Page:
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The Time to Harvest Spinach

By Lynn Doxon ; Updated September 21, 2017
In many places the spinach growing season is short, but it can be blanched and frozen for later use.

Spinach is a highly nutritious cool-season vegetable that is grown as either a spring or a fall crop. It can be harvested as soon as the leaves are ready to eat. Hot weather, overcrowding, long days or lack of water can cause spinach to bolt, or send up a flower stalk. When this happens, it does not produce any more leaves, so harvest stops.

When to Grow Spinach

Plant spinach as early as you can work the soil in the spring, or even scatter seeds on top of a late winter snowstorm to germinate when the snow melts. In the fall plant spinach at least 60 days before the average first freeze if you want to harvest in the fall or later to produce seedlings to overwinter for an even earlier spring crop. In colder areas mulch the seedlings to help them survive the winter. In warm climates spinach can be harvested all winter.


In spring scatter spinach seeds about an inch apart. Plant even closer in the fall to make up for poor germination in warm weather. The best spacing for the plants is 2 to 4 inches. When the plants are about 2 inches tall, pull extra plants so the remaining plants stand about 3 inches apart. These baby spinach leaves are your first harvest. The tender leaves are delicious in salads.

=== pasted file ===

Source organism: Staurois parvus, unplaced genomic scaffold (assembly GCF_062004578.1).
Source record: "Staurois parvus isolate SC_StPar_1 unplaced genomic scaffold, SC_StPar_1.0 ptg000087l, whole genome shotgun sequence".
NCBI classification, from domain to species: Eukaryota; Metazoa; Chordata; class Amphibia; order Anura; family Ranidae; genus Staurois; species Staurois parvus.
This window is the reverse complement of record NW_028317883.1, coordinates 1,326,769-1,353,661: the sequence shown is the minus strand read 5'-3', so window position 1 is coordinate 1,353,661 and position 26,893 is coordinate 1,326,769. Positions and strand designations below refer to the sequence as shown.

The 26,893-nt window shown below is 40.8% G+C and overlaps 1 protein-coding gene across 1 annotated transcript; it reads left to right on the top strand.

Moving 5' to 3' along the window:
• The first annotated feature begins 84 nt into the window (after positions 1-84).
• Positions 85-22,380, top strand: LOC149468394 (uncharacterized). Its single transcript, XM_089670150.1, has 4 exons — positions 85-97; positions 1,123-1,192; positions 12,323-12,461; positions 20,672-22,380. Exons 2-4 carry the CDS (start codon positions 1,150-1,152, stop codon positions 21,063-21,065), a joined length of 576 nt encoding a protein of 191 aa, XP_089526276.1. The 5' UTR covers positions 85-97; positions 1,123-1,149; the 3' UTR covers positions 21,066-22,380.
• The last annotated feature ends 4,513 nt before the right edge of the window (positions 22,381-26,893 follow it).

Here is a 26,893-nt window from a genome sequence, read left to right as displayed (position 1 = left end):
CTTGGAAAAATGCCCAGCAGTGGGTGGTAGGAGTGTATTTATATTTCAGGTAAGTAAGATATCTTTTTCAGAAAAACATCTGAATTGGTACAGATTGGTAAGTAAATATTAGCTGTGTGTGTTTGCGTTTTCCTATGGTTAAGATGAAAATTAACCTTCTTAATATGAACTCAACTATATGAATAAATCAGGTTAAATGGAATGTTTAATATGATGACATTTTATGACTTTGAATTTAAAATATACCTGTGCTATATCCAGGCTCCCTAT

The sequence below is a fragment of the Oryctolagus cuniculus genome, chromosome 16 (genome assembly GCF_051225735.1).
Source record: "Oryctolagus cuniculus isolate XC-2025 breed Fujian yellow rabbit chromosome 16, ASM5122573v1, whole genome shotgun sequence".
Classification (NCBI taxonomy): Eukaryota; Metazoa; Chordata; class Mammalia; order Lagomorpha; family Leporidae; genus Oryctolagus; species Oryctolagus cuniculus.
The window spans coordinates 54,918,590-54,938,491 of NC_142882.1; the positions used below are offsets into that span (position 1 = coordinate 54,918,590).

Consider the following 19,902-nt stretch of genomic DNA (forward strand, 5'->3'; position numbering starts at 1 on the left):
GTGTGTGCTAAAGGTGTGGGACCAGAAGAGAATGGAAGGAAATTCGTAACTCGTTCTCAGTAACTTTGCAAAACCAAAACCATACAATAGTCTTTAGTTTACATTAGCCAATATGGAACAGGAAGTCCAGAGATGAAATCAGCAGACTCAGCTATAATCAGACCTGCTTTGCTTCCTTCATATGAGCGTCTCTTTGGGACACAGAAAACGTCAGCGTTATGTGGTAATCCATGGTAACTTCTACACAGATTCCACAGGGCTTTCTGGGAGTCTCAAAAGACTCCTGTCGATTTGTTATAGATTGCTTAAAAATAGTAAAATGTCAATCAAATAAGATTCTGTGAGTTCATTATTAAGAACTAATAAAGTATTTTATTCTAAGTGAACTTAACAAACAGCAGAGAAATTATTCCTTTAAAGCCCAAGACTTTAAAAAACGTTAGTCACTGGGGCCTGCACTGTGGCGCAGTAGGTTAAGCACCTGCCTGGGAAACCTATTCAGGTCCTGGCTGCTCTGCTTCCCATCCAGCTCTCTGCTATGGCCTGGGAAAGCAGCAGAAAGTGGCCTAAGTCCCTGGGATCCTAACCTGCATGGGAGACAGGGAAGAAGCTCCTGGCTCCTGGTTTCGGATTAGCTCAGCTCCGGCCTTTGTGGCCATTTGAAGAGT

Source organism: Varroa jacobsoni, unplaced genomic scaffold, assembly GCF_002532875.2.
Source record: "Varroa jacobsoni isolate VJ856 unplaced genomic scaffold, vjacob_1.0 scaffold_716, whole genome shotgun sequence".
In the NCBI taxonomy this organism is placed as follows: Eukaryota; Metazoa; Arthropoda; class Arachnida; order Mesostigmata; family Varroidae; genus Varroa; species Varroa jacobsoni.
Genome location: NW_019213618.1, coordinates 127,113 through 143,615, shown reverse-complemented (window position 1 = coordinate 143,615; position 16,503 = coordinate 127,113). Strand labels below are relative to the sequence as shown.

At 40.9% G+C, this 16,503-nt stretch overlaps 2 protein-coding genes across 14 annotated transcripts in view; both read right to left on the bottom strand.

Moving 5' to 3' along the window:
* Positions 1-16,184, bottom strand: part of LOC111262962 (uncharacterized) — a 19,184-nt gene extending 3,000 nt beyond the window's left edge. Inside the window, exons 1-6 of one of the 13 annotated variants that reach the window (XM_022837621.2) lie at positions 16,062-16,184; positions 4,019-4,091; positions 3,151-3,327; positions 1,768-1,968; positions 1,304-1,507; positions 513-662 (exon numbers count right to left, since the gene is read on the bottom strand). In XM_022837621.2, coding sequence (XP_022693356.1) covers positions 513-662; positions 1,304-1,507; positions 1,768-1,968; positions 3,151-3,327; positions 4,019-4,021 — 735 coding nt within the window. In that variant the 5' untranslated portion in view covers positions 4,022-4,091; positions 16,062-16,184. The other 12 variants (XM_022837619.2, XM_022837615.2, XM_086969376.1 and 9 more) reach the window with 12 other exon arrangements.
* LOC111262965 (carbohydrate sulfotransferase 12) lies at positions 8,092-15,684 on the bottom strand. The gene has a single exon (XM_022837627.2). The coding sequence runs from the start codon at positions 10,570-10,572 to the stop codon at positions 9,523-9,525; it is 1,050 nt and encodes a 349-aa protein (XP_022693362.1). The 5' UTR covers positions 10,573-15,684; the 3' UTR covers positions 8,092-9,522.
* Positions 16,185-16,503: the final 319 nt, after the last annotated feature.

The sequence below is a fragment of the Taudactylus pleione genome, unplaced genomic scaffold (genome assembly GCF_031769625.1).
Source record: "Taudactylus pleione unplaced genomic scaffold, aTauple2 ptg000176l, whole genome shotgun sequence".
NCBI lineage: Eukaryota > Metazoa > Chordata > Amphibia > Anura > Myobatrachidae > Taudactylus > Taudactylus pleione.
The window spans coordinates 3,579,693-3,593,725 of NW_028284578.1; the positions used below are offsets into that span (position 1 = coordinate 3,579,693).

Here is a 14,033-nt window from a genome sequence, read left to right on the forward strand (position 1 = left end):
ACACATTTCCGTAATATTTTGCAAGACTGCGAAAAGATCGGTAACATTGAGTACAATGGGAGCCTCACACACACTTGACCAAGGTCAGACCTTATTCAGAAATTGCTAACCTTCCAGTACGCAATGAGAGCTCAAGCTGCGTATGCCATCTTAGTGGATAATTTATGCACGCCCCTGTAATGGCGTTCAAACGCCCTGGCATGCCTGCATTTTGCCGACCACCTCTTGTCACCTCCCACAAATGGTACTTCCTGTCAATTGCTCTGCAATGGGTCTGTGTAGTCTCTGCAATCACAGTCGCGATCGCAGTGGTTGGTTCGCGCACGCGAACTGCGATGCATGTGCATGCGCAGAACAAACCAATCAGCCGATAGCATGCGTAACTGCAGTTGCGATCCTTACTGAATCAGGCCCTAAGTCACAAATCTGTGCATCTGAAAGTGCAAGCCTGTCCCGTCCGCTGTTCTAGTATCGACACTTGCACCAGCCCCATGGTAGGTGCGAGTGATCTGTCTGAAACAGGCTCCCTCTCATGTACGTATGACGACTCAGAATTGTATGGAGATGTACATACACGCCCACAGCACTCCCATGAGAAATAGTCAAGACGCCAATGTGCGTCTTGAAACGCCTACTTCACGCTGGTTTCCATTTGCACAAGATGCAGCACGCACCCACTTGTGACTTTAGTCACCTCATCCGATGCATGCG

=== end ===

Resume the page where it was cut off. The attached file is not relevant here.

Full-Size Leaves

Between 35 and 50 days after planting, larger leaves will be ready to harvest. Cut the outer leaves from the plant, either individually or by gathering the leaves together and cutting about 2 inches above the ground. Leave a rosette of small leaves in the center to continue growing and produce the next harvest. Harvest the outer leaves regularly, before they turn yellow. The length of time you can continue harvesting depends on temperature, soil moisture and the length of the day.

Final Harvest

When the temperature is warmer than 75 degrees Fahrenheit, or in late June whatever the temperature, spinach will bolt. When a seed stalk starts forming in the center of the plant, the stem will start elongating and you will see a number of small leaves and rounded buds forming in the center of the plant. As soon as you notice this, cut the entire plant at the crown, just below the soil line. This will be your final harvest. Use these more mature leaves for cooked spinach and discard the stems and immature flower stalk.


About the Author


Lynn Doxon has a Ph.D. in horticulture, is a retired cooperative extension specialist and teaches courses in urban farming. She is the author of three books: "The Alcohol Fuel Handbook," "High Desert Yards and Gardens" and "Rainbows from Heaven." Doxon wrote the Yard and Garden column for the "Albuquerque Journal" and numerous magazine and newspaper articles and cooperative extension service guides.